The latest recruitment statistics, released in April 2001, show that this cash and an unprecedented 7m national recruitment campaign (attacked by some officers as a panic measure) is leading to larger forces.

The campaign attracted 57,000 inquiries in four months and there are now 7,000 recruits going through training college.

This represents a 77% increase on the previous year and, crucially, is above the expected officer wastage rate by some 1,600 officers.

If recruitment remains on target, then total police strength could hit a historic high by 2004.


But while the government says that it has now pledged enough cash to deal with the backlog, officers themselves have spoken of a morale crisis in the nations' police stations.

Writing in December last year, the Police Federation's chief Fred Broughton said: "Morale is the worst I have ever seen it.

"I have been to meetings ... packed with ordinary police officers saying: 'What the hell is going on?'"

Officers have complained that they have equipment that isn't up to the job and the Police Federation claims the workload has increased by 40% in recent years.

And while the Home Office stresses that only 1% of all police officers resign, four out of 10 police retirements are on "ill health grounds".

One of the bitterest issues within police circles remains the 1994 scrapping of the special housing allowance to new recruits.

Jack Straw has introduced an income supplement for London officers by way of compensation but a regional campaign for housing allowances continues.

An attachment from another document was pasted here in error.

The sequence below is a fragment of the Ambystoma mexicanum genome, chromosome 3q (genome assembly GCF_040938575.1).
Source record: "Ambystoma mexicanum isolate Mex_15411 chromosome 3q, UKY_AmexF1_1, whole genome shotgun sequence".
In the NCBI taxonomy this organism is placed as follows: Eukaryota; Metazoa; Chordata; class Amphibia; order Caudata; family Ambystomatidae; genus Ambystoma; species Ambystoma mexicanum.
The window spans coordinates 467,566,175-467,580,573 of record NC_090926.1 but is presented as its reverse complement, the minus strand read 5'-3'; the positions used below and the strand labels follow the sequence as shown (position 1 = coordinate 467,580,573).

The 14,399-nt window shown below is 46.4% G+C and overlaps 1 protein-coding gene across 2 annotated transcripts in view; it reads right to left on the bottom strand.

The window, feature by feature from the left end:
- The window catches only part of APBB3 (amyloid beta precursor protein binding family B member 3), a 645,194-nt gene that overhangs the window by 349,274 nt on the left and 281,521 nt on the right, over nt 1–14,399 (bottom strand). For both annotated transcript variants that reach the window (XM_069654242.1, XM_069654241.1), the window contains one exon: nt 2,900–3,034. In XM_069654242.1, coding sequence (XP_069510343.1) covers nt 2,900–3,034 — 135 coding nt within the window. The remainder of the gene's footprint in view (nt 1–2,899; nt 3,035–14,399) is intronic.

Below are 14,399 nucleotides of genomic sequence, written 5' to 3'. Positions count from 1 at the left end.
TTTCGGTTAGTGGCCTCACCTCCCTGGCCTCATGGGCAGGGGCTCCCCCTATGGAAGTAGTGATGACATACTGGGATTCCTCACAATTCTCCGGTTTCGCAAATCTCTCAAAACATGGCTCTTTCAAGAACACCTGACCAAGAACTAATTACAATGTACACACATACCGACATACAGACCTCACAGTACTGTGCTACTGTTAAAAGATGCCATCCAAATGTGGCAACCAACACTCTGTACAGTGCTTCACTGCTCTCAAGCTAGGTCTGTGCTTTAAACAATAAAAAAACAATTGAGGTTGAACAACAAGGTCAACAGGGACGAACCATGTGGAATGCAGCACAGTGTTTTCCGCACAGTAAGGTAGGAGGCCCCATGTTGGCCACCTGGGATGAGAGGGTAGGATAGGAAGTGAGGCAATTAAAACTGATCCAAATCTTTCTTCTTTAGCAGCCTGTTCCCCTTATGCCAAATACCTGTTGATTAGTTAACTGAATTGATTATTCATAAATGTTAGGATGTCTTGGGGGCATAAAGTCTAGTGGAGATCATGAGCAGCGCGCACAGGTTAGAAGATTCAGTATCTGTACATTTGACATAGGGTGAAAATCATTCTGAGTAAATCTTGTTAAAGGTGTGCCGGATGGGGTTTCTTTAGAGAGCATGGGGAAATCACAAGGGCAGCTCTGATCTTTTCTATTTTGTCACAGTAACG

But there is perhaps another issue effecting police recruitment. It wasn't so long ago that popping on the blue helmet was a good career move.

But police officers say that today's starting salaries cannot compete with those offered in a relatively buoyant job market.

This, in turn, affects the way police themselves regard the job.

The Superintendent's Association recently called for a "massive cultural shift" because almost half of beat coppers, those most valued by the public, want to move to more glamorous non-uniform posts.

With all of this in mind, the Police Federation is still calling for a Royal Commission arguing that well-staffed, equipped and highly visible constabularies are crucial to meeting public expectations.


Scotland's policing is a devolved matter dealt with by the Scottish Parliament.

Since 1997, the strength of the Scottish police forces has declined slightly - from 14,961 officers to 14,722 officers.

Between 1999-2000, 600 officers left the Scottish forces - but the constabularies recruited only 437 to replace them.

The official Inspector of Constabularies (HMIC) has been concerned enough to comment: "While it is a matter for individual chief constables, it is clear that recruitment is falling short of the number of officers leaving the service."

HMIC also warned that the routine policing could be affected by another drop as experienced officers join the Scottish Drug Enforcement Agency.